Motion capture to close the robotic reality gap
QUT 2019 Robotronica’s story on Jack Collins, one of our PhD students currently undertaking his work under the supervision of Dr David Howard from CSIRO Data61 as well as QUT researchers Dr Ross Brown and Dr Juxi Leitner.
Utilising CSIRO’s Data61 state-of-the-art Robotics Innovation Centre’s motion capture system, Jack works in the realm of ‘sim2real’ which looks to overcome a phenomenon called the ‘reality gap’.
“The problem is that if we teach a robot a new skill in a physics simulator and then transfer this new skill onto the real robot we don’t see the robot successfully perform the skill as we did in the simulator”.
“An example of the reality gap might be if we teach a robot in simulation to pour drinks into glasses, it might be able to do this task 100% of the time in simulation but when we try to transfer this behaviour to a real robot it is only able to do the task 70% of the time”.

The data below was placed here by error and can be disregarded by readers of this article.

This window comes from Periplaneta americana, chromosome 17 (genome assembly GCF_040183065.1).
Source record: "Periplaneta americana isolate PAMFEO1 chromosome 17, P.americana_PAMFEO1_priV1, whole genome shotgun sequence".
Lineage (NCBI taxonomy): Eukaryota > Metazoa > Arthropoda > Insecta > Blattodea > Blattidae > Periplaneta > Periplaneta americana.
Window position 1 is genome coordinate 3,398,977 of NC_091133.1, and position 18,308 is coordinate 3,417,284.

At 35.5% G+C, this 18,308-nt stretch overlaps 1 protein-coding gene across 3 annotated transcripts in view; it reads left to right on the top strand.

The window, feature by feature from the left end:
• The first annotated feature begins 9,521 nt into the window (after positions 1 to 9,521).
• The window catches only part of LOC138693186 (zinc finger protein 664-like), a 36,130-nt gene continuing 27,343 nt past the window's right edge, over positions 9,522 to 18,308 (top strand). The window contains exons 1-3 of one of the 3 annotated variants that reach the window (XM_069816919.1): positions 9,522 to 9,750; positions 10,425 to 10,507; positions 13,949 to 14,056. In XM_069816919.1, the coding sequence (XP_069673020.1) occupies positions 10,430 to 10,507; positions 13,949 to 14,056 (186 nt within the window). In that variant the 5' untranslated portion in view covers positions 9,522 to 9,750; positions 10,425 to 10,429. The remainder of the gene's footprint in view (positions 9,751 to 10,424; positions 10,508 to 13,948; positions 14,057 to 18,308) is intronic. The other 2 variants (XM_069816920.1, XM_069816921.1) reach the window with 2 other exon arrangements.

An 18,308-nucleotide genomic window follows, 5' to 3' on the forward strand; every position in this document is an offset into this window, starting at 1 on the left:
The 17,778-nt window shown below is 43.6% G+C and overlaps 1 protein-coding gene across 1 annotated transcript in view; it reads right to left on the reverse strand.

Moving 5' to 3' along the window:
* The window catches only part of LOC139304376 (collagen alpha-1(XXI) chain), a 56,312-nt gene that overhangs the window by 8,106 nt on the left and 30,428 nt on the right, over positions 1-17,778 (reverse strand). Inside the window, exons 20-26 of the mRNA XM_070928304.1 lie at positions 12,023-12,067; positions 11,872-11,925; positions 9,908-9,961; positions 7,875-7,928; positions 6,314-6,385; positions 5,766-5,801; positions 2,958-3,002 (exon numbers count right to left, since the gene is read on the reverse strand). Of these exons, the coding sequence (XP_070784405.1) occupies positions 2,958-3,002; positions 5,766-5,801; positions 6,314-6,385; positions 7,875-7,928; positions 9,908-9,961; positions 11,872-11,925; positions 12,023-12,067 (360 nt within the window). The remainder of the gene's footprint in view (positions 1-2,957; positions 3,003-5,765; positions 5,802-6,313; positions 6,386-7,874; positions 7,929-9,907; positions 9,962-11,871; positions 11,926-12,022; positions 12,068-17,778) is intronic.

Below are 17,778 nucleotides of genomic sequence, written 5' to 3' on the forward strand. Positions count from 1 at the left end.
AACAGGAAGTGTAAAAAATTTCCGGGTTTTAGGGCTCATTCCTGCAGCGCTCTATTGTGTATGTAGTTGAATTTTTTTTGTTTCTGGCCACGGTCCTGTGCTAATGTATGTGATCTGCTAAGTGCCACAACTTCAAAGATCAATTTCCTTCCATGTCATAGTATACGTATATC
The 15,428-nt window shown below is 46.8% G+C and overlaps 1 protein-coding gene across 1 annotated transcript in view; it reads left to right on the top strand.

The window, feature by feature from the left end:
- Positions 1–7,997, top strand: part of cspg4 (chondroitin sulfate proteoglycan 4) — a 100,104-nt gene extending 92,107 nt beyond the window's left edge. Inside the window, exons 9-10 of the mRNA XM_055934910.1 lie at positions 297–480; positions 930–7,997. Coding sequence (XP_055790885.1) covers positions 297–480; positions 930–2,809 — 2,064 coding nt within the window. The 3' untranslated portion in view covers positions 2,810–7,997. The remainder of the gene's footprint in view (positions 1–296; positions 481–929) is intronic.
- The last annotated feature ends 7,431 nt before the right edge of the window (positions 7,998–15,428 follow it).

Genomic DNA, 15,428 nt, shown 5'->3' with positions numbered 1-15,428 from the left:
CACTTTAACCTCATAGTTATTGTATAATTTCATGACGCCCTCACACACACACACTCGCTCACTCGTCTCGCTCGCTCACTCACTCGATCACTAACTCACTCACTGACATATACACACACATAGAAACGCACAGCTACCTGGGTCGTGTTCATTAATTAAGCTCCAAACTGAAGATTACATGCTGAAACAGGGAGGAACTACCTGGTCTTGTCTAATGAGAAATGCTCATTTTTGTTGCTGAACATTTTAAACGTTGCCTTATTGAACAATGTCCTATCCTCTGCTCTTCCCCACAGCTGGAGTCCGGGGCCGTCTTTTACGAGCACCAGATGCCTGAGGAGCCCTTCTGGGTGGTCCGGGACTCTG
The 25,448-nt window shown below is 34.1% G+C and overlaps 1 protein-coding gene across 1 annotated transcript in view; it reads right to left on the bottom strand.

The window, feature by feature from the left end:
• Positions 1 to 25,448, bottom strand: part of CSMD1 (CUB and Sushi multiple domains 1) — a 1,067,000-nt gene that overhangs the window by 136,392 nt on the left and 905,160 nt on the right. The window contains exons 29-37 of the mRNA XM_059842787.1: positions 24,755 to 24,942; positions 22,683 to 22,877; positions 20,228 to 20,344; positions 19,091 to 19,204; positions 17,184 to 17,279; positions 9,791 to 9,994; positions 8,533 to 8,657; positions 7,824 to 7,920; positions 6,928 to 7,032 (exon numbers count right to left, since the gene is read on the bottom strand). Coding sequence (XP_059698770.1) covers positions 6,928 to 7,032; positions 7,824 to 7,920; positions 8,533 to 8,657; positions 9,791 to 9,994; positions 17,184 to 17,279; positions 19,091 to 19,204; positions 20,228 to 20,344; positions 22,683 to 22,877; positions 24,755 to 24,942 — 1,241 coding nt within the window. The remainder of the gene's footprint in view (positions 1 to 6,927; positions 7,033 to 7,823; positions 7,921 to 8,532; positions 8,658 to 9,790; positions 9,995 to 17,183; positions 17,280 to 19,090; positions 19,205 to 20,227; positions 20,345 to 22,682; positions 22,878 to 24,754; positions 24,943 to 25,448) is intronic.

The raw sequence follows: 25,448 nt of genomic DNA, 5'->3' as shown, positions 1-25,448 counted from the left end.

“My research looks at how we can improve the real-world performance of the robot to something comparable to the simulator.”
“We are trying to quantify the differences between the simulators and real-world using motion capture. We can use this information to improve the areas where simulators fail,” Jack said.
“Teaching robots in simulation is safer, avoids breaking or damaging robots, and we can run simulations faster than real-time.
“We can also use robots in a simulation that we don’t have access to in the real world.”
You can read the full story originally published by QUT Robotronica here.